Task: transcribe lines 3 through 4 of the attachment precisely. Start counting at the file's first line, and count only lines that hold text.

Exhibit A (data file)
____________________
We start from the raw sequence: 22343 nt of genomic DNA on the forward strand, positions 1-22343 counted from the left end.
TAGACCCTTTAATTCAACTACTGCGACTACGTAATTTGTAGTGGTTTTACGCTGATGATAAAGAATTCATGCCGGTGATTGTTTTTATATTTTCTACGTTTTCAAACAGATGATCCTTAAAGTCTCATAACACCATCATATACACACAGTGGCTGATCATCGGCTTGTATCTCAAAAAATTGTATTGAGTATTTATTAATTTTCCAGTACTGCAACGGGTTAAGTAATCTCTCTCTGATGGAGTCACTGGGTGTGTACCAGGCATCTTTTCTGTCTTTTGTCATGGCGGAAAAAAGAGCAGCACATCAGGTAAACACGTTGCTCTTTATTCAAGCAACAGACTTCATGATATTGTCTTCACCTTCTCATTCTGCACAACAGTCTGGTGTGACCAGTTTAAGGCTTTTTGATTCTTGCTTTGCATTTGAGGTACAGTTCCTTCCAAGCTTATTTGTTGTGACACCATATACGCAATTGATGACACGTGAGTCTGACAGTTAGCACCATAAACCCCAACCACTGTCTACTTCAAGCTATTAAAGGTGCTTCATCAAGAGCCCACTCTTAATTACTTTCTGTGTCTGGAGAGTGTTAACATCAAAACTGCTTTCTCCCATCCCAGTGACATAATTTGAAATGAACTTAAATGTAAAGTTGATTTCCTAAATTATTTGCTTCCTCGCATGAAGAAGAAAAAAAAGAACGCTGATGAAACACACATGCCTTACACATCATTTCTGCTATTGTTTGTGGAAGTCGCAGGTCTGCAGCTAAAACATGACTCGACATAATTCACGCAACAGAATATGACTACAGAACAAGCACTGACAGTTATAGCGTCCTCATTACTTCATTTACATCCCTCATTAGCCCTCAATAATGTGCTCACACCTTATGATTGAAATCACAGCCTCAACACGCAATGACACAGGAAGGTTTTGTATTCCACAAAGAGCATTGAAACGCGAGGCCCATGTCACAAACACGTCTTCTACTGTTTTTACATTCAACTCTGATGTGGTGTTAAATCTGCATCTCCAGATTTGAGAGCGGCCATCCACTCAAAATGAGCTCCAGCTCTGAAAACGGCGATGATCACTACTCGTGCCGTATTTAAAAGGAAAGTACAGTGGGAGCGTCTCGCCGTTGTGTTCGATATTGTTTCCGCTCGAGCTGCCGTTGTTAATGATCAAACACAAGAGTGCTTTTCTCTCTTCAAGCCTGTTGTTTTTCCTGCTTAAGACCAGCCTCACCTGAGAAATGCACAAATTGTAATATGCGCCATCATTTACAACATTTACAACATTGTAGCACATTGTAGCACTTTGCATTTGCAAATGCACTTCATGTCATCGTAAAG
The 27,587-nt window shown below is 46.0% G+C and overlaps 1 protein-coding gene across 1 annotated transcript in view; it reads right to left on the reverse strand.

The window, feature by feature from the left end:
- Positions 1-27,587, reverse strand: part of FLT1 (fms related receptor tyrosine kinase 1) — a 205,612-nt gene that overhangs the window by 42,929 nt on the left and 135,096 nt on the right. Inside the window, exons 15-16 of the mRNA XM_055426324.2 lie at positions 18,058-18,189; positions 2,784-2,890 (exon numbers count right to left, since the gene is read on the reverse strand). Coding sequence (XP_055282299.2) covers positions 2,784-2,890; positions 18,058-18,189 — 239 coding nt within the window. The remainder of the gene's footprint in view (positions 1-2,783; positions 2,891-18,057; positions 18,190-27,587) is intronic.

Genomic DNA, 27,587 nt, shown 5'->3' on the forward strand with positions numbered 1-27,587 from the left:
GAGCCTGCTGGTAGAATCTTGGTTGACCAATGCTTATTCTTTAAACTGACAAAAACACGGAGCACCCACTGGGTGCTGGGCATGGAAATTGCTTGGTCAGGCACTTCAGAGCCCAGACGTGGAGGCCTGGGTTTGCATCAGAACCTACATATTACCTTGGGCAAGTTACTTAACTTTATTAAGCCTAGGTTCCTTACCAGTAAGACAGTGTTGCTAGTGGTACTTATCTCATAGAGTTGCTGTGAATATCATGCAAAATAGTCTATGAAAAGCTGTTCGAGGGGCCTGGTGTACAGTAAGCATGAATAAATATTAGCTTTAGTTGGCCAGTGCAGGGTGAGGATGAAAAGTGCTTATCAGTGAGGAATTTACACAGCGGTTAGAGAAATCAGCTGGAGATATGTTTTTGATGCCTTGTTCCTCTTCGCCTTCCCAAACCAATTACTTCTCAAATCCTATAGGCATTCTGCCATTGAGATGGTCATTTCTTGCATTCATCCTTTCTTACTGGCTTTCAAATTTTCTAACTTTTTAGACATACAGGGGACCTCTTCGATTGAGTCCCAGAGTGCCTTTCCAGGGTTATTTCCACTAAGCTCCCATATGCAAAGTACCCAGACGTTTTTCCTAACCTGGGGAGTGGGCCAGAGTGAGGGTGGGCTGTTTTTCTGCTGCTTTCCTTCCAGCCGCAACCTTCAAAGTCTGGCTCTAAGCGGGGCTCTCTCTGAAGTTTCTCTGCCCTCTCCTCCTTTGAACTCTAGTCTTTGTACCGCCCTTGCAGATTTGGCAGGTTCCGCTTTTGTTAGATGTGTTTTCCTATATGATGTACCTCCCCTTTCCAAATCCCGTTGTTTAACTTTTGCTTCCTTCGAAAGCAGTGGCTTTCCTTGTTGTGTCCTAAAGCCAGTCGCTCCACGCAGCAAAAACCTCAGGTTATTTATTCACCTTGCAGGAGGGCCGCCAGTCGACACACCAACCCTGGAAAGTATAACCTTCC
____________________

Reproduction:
The 27,587-nt window shown below is 46.0% G+C and overlaps 1 protein-coding gene across 1 annotated transcript in view; it reads right to left on the reverse strand.

The window, feature by feature from the left end: